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Keno Don Hugo Rosa, known simply as Don Rosa, (born June 29, 1951) is an American comic book writer and illustrator known for his stories about Scrooge McDuck, Donald Duck and other characters created by Carl Barks for Disney comics, such as The Life and Times of Scrooge McDuckSon of the Sun and many others.

In 1969 while still in college, Rosa won an award as “best political cartoonist in the nation in a college paper”.”I’m not really an editorial cartoonist. I’d much rather be doing comedy adventure. But I must have done something right, for at one point The Journal of Higher Education named me one of the five or six best college newspaper cartoonists in the nation.”

His first published comic (besides the spot illustrations in his grade school and high school newspapers) was a comic strip featuring his own character, Lancelot Pertwillaby entitled “The Pertwillaby Papers”. He created the strip in 1971 forThe Kentucky Kernel, a college newspaper of the University of Kentucky which wanted the strip to focus on political satire.

Rosa later switched the strip to comedy-adventure which was his favorite style of comics, and drew the story Lost in (an alternative section of) the Andes. (The title is a reference to Lost in the Andes!, a Donald Duck story by Carl Barks, first published in April, 1949.) The so-called Pertwillaby Papers included 127 published episodes by the time Rosa graduated in 1973.

Meanwhile Rosa participated in contributing art and articles to comic collector fanzines. One contribution was An Index of Uncle Scrooge Comics. According to his introduction: “Scrooge being my favorite character in comic history and Barks my favourite pure cartoonist, I’ll try not to get carried away too much.”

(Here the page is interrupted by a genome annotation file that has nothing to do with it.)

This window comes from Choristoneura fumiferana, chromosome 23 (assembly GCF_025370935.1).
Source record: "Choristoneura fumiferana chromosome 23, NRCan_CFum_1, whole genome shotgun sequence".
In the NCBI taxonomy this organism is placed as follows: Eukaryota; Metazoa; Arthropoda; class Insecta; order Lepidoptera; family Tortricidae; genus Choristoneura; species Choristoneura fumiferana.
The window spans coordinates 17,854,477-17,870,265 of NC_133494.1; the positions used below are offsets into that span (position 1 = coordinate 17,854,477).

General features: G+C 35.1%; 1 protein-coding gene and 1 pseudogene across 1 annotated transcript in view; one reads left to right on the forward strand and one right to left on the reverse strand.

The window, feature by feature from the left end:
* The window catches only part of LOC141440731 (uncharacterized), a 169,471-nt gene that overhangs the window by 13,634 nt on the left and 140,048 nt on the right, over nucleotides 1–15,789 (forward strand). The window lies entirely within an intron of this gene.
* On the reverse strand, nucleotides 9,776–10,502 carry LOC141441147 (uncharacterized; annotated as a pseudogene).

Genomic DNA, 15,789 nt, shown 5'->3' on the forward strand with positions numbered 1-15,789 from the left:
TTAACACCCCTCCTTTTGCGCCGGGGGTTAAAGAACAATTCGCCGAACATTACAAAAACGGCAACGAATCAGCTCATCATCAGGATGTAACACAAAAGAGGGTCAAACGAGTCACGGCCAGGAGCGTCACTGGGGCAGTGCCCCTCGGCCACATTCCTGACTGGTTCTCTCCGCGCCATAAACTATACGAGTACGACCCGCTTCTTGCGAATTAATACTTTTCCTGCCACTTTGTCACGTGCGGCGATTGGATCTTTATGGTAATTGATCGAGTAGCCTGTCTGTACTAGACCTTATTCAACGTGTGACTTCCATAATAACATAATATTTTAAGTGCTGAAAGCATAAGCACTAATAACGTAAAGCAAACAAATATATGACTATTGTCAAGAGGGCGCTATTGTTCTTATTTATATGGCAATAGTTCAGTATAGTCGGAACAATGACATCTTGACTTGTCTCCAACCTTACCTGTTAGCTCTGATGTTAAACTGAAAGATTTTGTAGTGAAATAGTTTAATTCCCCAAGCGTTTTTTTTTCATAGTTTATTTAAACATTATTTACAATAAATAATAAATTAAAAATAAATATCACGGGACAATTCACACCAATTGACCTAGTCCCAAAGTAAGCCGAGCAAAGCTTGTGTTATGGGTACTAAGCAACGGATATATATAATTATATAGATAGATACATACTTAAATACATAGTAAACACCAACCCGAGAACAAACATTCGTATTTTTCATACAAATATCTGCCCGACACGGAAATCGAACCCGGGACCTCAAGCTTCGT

After his bachelor degree, Rosa continued to draw comics purely as a hobby, his only income came from working in the Keno Rosa Tile Company, a company founded by his paternal grandfather and which had been taken over by Hugo Rosa.

Rosa authored and illustrated the monthly “Information Center” column in the fanzine “The Rocket’s Blast Comicollector” from 1974 to 1979. This was a question-and-answer feature dealing with readers’ queries on all forms of pop entertainment of which Rosa was a student, including comics, TV and movies.. He also revived the Pertwillaby Papers in this “RBCC” fanzine a comic book style story rather than a newspaper comic strip from 1976 to 1978.

With a bachelor of arts degree in civil engineering as his only real drawing education, Rosa has some unusual drawing methods, as he writes himself: “I suspect nothing I do is done the way anyone else does it.”  Because of being self-taught in making comics, Rosa relies mostly on the skills he learned in engineering school—which means using technical pens and templates a lot. He applies templates and other engineering tools to draw curves, circles and ovals. He usually drew just under a page per day, but that depended on the amount of detail he puts in the picture.

Rosa’s drawing style is considered much more detailed and “dirtier” than that of most other Disney artists, living or dead, and often likened to that of underground artists, and he is frequently compared to Robert Crumb. When Rosa was first told of this similarity, he said that he “drew that bad” long before he discovered underground comics during college. He went on to explain these similarities to underground artists with a similar background of making comics as a hobby:

“I think that both my style and that of Robert Crumb are similar only because we both grew up making comics for our personal enjoyment, without ever taking drawing seriously, and without ever trying to attain a style that would please the average comics publisher. We drew comics for fun!”
By now having become a locally known comics collector and cartoonist, Rosa accepted an offer from the editor of the local newspaper to create a weekly comic strip. This led to his creation of the comic strip character Captain Kentucky for the Saturday edition of the local newspaper Louisville Times. Captain Kentucky was the superhero alter ego of Lancelot Pertwillaby. The pay was $25/week and not worth the 12+ hours each week’s strip entailed, but Rosa did it as part of his hobby. Publication started on October 6, 1979. The comic strip ended on August 15, 1982 after the publication of 150 episodes. After three years with Captain Kentucky, Don decided that it was not worth the effort. He retired from cartooning and did not draw a single line for the next four years. Years later, as his fame grew, his non-Disney work was published by the Norwegian publisher Gazette Bok in 2001, in the two hard-cover “Don Rosa Archives” volumes, The Pertwillaby Papers and The Adventures of Captain Kentucky.
Source: Wikipedia
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